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Some of you earned your inaugural working from home (WFH) badge over these past 6 weeks – congratulations.  Others of you have been rocking WFH for years.  But, new to all of us – well, besides the single dwellers – is a house full of fellow WFH-ers, including possibly some home schoolers.  It’s an understatement to say this has required some adjustment.  I’ve heard from many clients and friends that the hardest challenge during this unprecedented time has been figuring out how to get it all done with everyone at home.  They’re talking about time management.  Time blocking is a highly effective tool for helping you schedule time for what’s important.  Now is the perfect time to use time mapping to help you and your family create schedules that will work for everyone.

Prior to COVID-19 we may have had it all figured out – WFH or not.  Morning routines.  Work time.  Afternoon engagements and activities. Dinner.  Leisure.  Bedtime.  But today, many of us are finding the days and hours run together.  With few familiar or structured time boundaries, our daily lives have become more like run-on sentences, with no normal punctuations to provide meaning and give pause. Then, on top of it all, we’re working in households with intersecting timelines, agendas, and, oftentimes, there are many individuals competing for resources, i.e. the computer, a quiet workspace, mom’s attention.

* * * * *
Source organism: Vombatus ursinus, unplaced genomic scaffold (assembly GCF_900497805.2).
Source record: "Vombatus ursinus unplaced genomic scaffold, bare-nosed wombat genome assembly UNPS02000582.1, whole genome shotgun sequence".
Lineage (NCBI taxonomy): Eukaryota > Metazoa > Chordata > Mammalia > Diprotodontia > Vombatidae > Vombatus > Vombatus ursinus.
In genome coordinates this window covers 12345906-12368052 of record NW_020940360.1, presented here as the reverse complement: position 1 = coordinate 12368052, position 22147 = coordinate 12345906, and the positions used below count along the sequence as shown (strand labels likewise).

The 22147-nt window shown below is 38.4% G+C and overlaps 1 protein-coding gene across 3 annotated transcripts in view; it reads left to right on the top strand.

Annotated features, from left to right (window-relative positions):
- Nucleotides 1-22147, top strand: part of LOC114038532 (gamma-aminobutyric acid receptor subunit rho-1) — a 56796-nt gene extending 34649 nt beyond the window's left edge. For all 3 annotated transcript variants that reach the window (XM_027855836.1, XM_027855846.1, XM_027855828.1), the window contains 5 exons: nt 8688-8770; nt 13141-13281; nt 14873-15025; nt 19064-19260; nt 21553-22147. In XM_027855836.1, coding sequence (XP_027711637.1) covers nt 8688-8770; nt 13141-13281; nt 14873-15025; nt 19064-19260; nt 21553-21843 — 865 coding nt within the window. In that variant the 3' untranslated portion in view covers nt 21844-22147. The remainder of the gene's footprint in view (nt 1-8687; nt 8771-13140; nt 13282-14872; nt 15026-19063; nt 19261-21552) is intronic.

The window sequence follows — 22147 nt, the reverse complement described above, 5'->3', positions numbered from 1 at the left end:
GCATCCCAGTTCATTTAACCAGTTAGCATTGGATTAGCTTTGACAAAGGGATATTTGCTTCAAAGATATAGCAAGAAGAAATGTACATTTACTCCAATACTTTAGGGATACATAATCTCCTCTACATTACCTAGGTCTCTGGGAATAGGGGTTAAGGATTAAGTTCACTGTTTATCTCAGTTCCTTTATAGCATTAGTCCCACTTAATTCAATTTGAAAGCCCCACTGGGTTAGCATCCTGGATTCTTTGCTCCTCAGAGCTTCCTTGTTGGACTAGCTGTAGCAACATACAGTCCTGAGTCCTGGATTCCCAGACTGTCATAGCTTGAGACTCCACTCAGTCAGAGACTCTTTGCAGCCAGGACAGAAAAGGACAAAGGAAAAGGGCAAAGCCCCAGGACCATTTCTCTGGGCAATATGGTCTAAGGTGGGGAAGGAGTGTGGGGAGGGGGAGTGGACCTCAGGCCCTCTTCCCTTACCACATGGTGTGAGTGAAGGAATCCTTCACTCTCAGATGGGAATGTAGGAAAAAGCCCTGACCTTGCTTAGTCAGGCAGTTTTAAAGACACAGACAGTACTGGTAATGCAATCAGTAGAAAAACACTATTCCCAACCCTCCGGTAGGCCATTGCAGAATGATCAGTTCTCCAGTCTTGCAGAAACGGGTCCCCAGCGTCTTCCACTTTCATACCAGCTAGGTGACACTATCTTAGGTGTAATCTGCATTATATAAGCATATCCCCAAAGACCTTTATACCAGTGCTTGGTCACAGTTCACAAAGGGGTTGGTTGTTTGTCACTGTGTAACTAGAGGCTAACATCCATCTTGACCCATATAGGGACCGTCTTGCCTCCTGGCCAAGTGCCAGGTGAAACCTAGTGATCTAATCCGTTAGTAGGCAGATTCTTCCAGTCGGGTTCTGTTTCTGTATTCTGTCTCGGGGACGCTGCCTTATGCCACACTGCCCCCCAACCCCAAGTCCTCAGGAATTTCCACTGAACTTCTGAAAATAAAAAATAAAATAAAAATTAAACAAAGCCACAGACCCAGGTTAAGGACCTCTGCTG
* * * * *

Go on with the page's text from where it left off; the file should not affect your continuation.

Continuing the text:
Multi-Tasking Isn’t Productive

WFH is a breeding ground for multi-tasking. WFH with a family takes it to a whole new level. Sure, output may not be greatly impacted when you’re folding laundry and watching tv, but, generally speaking, multi-tasking is a real productivity drain. In fact, studies have shown it can result in a 40% decline in productivity. The costs appear to come from two areas – making the cognitive shift from doing one task to another and then getting up to speed on the second task. Not only do you lose valuable time, these cognitive shifts also up the opportunity for errors and omissions. So, how can we better structure our days to eliminate multi-tasking and enable everyone the opportunity to produce their best results?